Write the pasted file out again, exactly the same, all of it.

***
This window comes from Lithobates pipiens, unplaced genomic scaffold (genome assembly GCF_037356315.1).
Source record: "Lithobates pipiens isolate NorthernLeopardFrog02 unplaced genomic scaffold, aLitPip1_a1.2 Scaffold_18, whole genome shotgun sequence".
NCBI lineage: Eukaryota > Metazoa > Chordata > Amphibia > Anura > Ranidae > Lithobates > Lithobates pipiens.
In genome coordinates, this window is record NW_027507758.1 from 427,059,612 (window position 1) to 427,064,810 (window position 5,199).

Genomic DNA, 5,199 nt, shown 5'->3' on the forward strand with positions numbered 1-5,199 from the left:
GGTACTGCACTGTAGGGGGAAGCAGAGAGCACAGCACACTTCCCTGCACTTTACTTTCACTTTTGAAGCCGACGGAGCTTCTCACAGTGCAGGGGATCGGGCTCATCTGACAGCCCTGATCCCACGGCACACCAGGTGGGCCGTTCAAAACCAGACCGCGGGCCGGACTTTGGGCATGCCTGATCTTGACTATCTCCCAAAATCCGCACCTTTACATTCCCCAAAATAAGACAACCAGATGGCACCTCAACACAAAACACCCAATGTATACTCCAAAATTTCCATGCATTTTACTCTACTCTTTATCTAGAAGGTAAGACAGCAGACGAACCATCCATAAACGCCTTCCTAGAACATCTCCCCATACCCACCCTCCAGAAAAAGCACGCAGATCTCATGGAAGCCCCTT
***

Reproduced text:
This window comes from Lithobates pipiens, unplaced genomic scaffold (genome assembly GCF_037356315.1).
Source record: "Lithobates pipiens isolate NorthernLeopardFrog02 unplaced genomic scaffold, aLitPip1_a1.2 Scaffold_18, whole genome shotgun sequence".
NCBI lineage: Eukaryota > Metazoa > Chordata > Amphibia > Anura > Ranidae > Lithobates > Lithobates pipiens.
In genome coordinates, this window is record NW_027507758.1 from 427,059,612 (window position 1) to 427,064,810 (window position 5,199).

Genomic DNA, 5,199 nt, shown 5'->3' on the forward strand with positions numbered 1-5,199 from the left:
GGTACTGCACTGTAGGGGGAAGCAGAGAGCACAGCACACTTCCCTGCACTTTACTTTCACTTTTGAAGCCGACGGAGCTTCTCACAGTGCAGGGGATCGGGCTCATCTGACAGCCCTGATCCCACGGCACACCAGGTGGGCCGTTCAAAACCAGACCGCGGGCCGGACTTTGGGCATGCCTGATCTTGACTATCTCCCAAAATCCGCACCTTTACATTCCCCAAAATAAGACAACCAGATGGCACCTCAACACAAAACACCCAATGTATACTCCAAAATTTCCATGCATTTTACTCTACTCTTTATCTAGAAGGTAAGACAGCAGACGAACCATCCATAAACGCCTTCCTAGAACATCTCCCCATACCCACCCTCCAGAAAAAGCACGCAGATCTCATGGAAGCCCCTT